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Florida legislature passes law affecting convicted sex offenders

May 12, 2010

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The Florida legislature passed a bill which prohibits sex offenders and predators from coming within 300 feet of where children congregate. The bills specifically declares off limits locations such as schools, parks and playgrounds. The 300 foot ban imposed against those convicted of crimes such as sexual battery and lewd and lascivious conduct is in effect 24 hours a day. If a person previously convicted of a sex offense and characterized by the Florida Department of Law Enforcement (FDLE) as a sexual offender or sexual predator is caught within 300 feet of a school, park or playground, they will charged with a first degree misdemeanor which is punishable up to a year in jail. This is another example of why a defendant must retain a highly qualified Miami criminal lawyer to defend all sexually motivated crime. While a plea to probation may be an easy way out of a case and certainly avoids incarceration, the life-long effects of entering such a plea will eventually become apparent.

Another law passed by the State of Florida also impacts individuals deemed to be sexual offenders or sexual predators. The current state of the law in Florida does not permit convicted sex offenders or predators to live within a 1,000 feet of schools, playgrounds and parks. If the state law was not onerous enough, some individual South Florida counties and municipalities have passed their own rules increasing the living restriction to 2,500 feet. Legislators attempted to amend the most recently passed bill to reflect 2,500 feet, but it was withdrawn at the last minute. The problem of the increased living restrictions became apparent with the recent media attention to the shanty town created by sexual offenders and predators living under the Julia Tuttle Causeway. Other jurisdictions have had similar problems with offenders not being able to live anywhere legal. These individual move into the streets where state authorities cannot track them as required by the law.

If someone is being investigated or has been arrested for being involved in a sex offense, it is imperative not to speak with law enforcement investigators. On many occasions, individuals involved in these types of investigations believe their version of events provided to law enforcement will somehow prevent an arrest and prosecution. While a statement maybe on the whole exculpatory, minor details may be gleaned by detectives to make their case stronger. The constitution of the United States provides that everyone has the right to refuse to speak to law enforcement and also has the right to request not speaking to authorities without having a criminal attorney by their side. Take advantage of your rights. These laws apply to all types of cases from DUI's to first degree murder.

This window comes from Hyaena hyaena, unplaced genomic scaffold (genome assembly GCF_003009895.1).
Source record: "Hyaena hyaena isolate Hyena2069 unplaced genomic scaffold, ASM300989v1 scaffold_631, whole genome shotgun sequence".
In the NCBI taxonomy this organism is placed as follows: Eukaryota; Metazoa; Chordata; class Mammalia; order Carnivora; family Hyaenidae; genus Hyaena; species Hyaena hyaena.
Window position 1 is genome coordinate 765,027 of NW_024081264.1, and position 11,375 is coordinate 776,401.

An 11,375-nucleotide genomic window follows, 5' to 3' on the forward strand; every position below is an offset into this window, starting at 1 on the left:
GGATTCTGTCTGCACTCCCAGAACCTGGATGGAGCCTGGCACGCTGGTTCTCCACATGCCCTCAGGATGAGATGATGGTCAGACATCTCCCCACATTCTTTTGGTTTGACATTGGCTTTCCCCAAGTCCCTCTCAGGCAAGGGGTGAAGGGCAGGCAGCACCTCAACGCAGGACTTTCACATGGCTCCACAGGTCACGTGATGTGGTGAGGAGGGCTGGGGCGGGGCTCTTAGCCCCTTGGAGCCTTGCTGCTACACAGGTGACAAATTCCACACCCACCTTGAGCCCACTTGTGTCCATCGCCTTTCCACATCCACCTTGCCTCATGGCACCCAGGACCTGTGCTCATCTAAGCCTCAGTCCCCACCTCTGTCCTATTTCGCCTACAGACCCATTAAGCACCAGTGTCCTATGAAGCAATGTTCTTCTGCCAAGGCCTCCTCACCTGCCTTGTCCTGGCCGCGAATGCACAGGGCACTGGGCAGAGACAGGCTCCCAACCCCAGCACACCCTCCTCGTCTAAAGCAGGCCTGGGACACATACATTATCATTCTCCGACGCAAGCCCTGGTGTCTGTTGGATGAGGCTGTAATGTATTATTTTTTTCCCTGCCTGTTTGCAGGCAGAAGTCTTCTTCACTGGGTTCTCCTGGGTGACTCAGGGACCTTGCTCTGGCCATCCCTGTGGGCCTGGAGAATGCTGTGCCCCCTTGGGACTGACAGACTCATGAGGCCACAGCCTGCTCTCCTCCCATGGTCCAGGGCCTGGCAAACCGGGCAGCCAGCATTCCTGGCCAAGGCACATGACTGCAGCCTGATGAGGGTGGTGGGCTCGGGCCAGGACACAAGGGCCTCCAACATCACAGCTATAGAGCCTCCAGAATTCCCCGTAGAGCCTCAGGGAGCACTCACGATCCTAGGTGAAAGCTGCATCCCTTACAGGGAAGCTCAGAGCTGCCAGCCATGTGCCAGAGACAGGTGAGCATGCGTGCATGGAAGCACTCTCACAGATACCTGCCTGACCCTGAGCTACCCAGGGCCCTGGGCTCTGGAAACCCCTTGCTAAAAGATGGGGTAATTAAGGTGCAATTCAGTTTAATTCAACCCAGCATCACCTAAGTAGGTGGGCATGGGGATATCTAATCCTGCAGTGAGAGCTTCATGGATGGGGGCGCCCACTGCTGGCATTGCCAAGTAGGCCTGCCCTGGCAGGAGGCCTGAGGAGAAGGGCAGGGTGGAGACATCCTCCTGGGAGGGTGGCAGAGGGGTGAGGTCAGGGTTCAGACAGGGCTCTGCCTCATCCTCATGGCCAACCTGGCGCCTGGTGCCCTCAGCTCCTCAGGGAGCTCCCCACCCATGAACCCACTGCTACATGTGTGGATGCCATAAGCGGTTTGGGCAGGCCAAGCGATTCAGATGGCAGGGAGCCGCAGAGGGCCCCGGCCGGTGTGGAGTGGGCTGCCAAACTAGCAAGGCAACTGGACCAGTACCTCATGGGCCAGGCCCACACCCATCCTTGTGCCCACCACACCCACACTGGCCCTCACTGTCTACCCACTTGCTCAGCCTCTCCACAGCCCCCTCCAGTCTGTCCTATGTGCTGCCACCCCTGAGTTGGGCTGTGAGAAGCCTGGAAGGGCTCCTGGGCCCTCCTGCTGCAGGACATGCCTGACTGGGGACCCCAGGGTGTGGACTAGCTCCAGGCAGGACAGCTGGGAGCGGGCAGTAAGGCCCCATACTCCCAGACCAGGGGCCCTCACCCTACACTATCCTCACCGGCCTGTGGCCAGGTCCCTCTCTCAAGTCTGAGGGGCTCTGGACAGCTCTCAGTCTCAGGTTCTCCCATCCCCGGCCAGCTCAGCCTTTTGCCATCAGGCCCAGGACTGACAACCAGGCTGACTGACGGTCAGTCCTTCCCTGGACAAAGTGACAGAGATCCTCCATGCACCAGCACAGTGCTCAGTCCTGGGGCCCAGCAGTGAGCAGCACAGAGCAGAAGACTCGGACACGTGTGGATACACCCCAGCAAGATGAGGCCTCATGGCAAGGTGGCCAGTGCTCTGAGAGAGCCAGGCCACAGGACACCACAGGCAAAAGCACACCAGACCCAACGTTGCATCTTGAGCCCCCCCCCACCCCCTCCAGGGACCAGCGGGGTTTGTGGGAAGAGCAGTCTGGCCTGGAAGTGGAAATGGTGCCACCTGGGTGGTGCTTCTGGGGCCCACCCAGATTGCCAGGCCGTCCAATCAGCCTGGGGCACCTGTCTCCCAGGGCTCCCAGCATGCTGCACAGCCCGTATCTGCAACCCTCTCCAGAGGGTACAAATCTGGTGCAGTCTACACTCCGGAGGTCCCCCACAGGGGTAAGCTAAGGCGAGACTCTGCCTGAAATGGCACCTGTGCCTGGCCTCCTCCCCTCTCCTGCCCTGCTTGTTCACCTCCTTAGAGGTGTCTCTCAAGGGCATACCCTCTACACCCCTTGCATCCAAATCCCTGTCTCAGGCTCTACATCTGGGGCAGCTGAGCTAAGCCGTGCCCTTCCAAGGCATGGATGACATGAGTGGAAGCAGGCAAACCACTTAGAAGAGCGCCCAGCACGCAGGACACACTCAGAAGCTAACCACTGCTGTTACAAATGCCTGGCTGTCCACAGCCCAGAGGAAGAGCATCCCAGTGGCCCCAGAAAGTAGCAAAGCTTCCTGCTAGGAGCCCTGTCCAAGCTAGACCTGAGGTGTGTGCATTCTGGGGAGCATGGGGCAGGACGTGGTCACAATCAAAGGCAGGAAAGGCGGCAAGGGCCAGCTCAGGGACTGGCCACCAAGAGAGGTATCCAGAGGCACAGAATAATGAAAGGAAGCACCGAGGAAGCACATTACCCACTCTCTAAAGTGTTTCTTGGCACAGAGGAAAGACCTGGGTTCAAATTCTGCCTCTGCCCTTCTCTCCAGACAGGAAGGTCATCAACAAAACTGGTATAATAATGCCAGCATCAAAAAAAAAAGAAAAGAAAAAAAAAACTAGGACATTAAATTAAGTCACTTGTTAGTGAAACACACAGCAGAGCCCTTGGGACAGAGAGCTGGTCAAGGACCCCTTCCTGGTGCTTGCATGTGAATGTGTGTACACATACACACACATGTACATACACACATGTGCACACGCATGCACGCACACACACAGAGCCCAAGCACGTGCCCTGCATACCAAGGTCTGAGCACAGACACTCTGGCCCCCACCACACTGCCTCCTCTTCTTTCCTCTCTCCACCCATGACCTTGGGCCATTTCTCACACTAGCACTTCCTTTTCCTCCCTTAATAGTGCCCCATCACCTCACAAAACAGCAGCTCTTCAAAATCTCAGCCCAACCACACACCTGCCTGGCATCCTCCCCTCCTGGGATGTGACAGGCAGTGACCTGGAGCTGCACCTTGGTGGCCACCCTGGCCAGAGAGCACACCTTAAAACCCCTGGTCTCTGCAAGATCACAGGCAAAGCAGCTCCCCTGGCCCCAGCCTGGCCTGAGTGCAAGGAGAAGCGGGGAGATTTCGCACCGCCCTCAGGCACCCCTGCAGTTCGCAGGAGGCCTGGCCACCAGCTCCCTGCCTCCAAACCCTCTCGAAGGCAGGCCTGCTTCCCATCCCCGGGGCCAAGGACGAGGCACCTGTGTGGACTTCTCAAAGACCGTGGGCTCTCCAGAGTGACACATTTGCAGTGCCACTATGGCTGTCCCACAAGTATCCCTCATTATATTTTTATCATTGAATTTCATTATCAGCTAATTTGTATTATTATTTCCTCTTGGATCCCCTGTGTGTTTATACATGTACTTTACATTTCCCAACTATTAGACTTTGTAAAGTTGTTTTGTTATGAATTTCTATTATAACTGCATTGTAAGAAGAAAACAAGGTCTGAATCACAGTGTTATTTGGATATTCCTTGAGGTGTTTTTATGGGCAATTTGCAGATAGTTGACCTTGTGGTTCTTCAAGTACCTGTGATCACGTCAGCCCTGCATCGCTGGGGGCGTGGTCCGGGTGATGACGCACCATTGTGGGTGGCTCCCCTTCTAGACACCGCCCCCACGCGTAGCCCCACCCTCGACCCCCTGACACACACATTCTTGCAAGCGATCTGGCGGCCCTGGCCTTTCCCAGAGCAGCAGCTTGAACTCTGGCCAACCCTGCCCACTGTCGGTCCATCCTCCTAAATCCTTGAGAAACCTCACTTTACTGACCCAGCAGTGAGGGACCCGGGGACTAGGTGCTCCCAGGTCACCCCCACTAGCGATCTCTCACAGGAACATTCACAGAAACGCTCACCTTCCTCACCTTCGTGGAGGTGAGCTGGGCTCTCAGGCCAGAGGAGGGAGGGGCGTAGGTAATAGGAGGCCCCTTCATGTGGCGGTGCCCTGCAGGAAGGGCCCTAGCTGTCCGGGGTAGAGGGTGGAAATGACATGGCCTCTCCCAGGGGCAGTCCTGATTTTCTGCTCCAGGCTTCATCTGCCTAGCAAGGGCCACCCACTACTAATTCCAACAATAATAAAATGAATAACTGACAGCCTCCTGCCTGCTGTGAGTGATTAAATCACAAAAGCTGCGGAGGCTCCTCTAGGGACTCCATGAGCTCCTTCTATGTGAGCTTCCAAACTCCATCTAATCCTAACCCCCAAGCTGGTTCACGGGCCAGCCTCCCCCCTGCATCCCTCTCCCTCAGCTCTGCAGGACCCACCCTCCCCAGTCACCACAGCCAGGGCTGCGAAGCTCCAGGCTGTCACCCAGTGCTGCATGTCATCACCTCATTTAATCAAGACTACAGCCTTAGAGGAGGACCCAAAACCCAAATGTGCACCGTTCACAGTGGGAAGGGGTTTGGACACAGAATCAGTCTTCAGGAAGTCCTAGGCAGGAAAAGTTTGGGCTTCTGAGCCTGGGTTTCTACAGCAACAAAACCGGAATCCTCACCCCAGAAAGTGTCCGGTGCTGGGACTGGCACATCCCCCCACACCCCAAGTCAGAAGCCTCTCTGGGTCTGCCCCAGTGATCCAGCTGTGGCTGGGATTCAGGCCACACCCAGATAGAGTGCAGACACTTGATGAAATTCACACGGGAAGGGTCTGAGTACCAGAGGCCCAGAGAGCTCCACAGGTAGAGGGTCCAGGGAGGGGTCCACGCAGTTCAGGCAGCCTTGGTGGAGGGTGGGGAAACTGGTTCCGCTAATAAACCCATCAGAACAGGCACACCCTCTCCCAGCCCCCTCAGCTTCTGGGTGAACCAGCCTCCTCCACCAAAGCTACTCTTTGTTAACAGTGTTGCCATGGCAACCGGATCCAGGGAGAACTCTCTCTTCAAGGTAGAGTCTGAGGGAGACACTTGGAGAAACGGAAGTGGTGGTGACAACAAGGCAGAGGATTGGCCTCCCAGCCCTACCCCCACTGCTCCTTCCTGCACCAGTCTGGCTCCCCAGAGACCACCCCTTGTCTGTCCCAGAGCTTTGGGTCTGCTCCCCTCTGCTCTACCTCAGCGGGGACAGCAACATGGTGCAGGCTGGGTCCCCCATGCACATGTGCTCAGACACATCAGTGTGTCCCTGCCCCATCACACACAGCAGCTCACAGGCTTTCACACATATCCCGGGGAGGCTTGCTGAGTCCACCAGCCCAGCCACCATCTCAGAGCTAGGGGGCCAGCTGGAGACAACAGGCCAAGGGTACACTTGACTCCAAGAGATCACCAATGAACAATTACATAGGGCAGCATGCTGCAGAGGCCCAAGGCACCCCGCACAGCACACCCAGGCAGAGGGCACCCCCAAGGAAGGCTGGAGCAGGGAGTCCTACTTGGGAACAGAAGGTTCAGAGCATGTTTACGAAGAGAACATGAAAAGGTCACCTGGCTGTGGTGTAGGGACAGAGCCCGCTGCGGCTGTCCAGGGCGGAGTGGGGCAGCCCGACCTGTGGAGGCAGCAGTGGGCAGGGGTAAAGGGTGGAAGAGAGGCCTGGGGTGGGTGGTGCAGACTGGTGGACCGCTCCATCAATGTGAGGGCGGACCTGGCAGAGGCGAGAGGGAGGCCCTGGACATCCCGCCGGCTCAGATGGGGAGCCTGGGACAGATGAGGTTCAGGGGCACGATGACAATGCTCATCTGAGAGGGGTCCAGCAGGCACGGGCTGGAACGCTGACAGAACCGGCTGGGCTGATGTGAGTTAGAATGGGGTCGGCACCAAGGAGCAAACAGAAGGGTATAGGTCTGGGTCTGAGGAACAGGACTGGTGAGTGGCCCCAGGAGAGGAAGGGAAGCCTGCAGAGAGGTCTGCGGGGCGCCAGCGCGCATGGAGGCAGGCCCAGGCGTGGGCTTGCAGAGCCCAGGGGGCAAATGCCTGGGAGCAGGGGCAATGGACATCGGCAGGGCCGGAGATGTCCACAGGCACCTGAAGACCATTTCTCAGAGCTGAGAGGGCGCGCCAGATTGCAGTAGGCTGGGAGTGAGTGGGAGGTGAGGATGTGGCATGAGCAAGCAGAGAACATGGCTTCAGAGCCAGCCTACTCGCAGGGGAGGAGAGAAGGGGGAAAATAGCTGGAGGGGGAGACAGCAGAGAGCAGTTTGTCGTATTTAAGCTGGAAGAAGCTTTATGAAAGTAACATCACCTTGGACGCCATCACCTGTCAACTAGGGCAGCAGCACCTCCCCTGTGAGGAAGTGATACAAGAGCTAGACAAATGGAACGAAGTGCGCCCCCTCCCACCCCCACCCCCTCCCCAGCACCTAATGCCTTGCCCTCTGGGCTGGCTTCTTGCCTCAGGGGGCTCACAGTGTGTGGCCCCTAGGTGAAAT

There are many offenses that if pled to will cause a person to be labeled a sexual offender or sexual predator. Some of the offenses are sexual battery, indecent exposure, lewd and lascivious behavior and possession or distribution of internet child pornography. A plea to any of these charges will most likely result in a person being labeled as a sexual offender or sexual predator. Defendants should also be aware that even if charges are negotiated as a part of plea bargaining, FDLE can still label someone as a sexual offender or predator even if they plead to a non-sexually motivated offense. The best way to avoid any of these consequences is to hire a highly qualified criminal defense firm to beat the case outright.

Florida Senate Votes to Ban Sex Offenders from Loitering Near Schools, Park, Sun, April 30, 2010.
Categories: Sex Offenses
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